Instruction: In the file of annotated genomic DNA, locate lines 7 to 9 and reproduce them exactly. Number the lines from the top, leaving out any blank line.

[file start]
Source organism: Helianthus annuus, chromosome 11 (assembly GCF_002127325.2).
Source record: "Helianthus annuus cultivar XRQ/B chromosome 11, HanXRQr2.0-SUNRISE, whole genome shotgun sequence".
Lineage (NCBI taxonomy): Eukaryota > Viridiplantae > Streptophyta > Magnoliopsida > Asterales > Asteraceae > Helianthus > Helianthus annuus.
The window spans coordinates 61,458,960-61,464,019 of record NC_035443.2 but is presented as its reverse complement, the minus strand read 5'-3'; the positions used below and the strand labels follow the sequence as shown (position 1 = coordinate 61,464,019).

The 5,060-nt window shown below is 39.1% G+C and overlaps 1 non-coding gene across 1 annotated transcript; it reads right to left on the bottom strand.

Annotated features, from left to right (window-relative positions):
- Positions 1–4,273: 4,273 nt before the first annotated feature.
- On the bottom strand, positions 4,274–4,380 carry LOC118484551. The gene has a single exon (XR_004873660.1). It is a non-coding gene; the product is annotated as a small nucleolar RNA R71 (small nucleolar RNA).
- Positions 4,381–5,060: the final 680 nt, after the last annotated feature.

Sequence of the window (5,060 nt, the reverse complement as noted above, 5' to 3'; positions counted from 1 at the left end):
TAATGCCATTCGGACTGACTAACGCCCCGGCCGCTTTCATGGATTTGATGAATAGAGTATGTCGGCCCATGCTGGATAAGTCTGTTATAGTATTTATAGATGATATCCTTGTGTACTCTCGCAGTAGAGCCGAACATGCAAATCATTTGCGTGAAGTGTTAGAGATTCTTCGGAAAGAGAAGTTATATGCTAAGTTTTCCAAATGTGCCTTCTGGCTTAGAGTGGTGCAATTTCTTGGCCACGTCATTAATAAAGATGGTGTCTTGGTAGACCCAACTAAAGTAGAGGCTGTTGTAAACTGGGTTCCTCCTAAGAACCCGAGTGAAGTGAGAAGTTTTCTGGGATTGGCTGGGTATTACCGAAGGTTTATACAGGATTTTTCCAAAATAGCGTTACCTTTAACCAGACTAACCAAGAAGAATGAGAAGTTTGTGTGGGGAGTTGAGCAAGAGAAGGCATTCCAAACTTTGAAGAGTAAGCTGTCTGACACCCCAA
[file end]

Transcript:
- Positions 1–4,273: 4,273 nt before the first annotated feature.
- On the bottom strand, positions 4,274–4,380 carry LOC118484551. The gene has a single exon (XR_004873660.1). It is a non-coding gene; the product is annotated as a small nucleolar RNA R71 (small nucleolar RNA).
- Positions 4,381–5,060: the final 680 nt, after the last annotated feature.